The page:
found herself quite in a silver-fork novel: the ‘silver-fork novel’ or novel of fashionable high life was a flourishing fictional genre from the 1820s to the 1840s, ‘promis[ing] tantalizing glimpses into highlife, expos[ing] its downsides’, but also revealing the effects of contemporary social mobility.

Captain Gold’s hydrographical survey: the survey work necessary to produce accurate charts for the Admiralty.

praising the squab that was served: young pigeons.

Let me take that and present Hebe: cupbearer to the gods and goddesses of Olympus.

indite telling matter for his newspaper upon lowlife: an expose of the criminal underworld.

you fell among thieves: Gospel of St Luke, 10:30, Parable of the Good Samaritan.

wasted my substance in riotous living: Gospel of St Luke, 15:13, Parable of the Prodigal Son.

need not be an Adamite: the Adamites were an early Christian sect that imitated Adam and Eve in the Garden of Eden by going naked: hence, a nudist.

the verse about digging a pit: and falling thereinto themselves: Psalm 57:6: ‘they have digged a pit before me, into the midst whereof they are fallen themselves’.

allude to the engineer hoist with his own petard: Hamlet, Act III, Scene 4: ‘For ’tis the sport to have the engineer/Hoist with his own petard’ - blown up by his own device.

another establishment north of the Park in Bayswater: speculative builders had been developing this area north of Kensington Gardens and west of Paddington since the early decades of the nineteenth century, increasing considerably from the 1840s with elegant housing.

a song-and-supper room, by no means a common free-and-easy: song and supper rooms at taverns were considered somewhat superior to the preceding rather rough and disreputable ‘free and easies’: they offered food and entertainment, and became the precursors of the later Victorian music halls.

replacing the drugget, for was growing very worn: coarse woollen floor covering.

a Dolly Mutton house out in the country: one of Clorinda’s comfortable refuges for former prostitutes.

the revels of the sisterhood: drag parties.

wearing the willow these many years for her sister Lady Emily: mourning a lost love.

like unto that Roman matron in the tale and declare that the children are our jewels: Cornelia, mother of the Gracchi: ‘When women friends questioned Cornelia about her mode of dress and personal adornment, which was far more simple and understated than was usual for a wealthy Roman woman of her rank and station, Cornelia indicated her two sons and said, haec ornamenta mea [sunt], i.e., “These are my jewels.”’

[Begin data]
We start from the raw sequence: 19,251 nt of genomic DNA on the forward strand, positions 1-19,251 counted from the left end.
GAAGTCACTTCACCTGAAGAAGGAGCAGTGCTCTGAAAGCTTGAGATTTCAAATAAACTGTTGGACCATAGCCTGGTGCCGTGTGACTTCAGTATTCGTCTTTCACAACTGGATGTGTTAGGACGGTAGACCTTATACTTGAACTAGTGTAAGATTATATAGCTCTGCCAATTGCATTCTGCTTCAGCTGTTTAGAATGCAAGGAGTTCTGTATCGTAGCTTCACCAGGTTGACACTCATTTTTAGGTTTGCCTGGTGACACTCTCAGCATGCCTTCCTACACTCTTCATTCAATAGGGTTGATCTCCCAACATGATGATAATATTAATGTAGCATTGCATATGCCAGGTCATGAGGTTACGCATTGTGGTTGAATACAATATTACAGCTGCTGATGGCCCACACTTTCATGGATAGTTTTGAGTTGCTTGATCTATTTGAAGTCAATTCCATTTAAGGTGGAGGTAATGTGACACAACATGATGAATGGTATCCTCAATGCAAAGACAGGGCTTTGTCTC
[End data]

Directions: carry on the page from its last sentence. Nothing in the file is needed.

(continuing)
Or even — though ’tis not so easy as used to be — have their wives declared lunatic: the process of having a person certified lunatic and the licensing of madhouses were becoming increasingly regulated by the law.

that he was sporting a black armband: signifying mourning.

like finding oneself in the penny parts: ‘penny dreadfuls’: weekly penny papers, disposable booklets of sensational stories deriving from gothic tropes, true crime narratives, and stage melodramas, illustrated with lurid woodcuts.

the way it was with Harry: i.e. born somewhat soon after his parents’ marriage.

the reputation of a flat-catcher: a con-man taking advantage of innocents.

had observed his cogging during play: cheating.

do I go speak to a Mechanics’ Institute or such: institutions set up, some as top-down initiatives but some as mutual improvement bodies, in the aftermath of the Industrial Revolution to provide adult education to the working classes, initially on technical subjects but expanding to include the sciences and arts; they provided lectures, libraries and even laboratories and museums.

advice about dressing ’em with bitter aloes: an extract from the leaves of the aloe plant, which had various medicinal and cosmetic uses. It is still recommended as a preventative treatment for nail-biting.

to be a rider at Astley’s: Astley’s Amphitheatre, usually considered the first English circus. It began as a riding school at which equestrian tricks and fancy riding were displayed, but then evolved into a spectacular entertainment with many kinds of different acts.

a fine historical tale, The Lady of the Vespers, setting ’em in a similar situation of the Middle Ages: the Sicilian Vespers, an uprising against the rule of the French-born king of Naples.

some Newgate novel: melodramatic stories set in the underworld, with romanticised criminal protagonists.

was a queen of England once said, I thank God I am endowed with such qualities that if I were turned out of the realm in my petticoat I were able to live in any place in Christendom: Elizabeth I to a Parliamentary delegation in 1566 on her marriage.

the Christmas rose that used to bloom in winter: Helleborus niger, commonly called Christmas rose, evergreen plant (not in fact of the rose family) that flowers at midwinter.

furor uterinus: uterine frenzy, overwhelming female sexual desire.

those phaenomena incident to the climacteric of life: i.e. menopausal symptoms.

quoted Ophelia, we know what we are, but know not what we may be: Hamlet, Act IV, Scene 5, Ophelia’s mad scene.

Friday 25th September 2020

L.A. Hall, FRHistS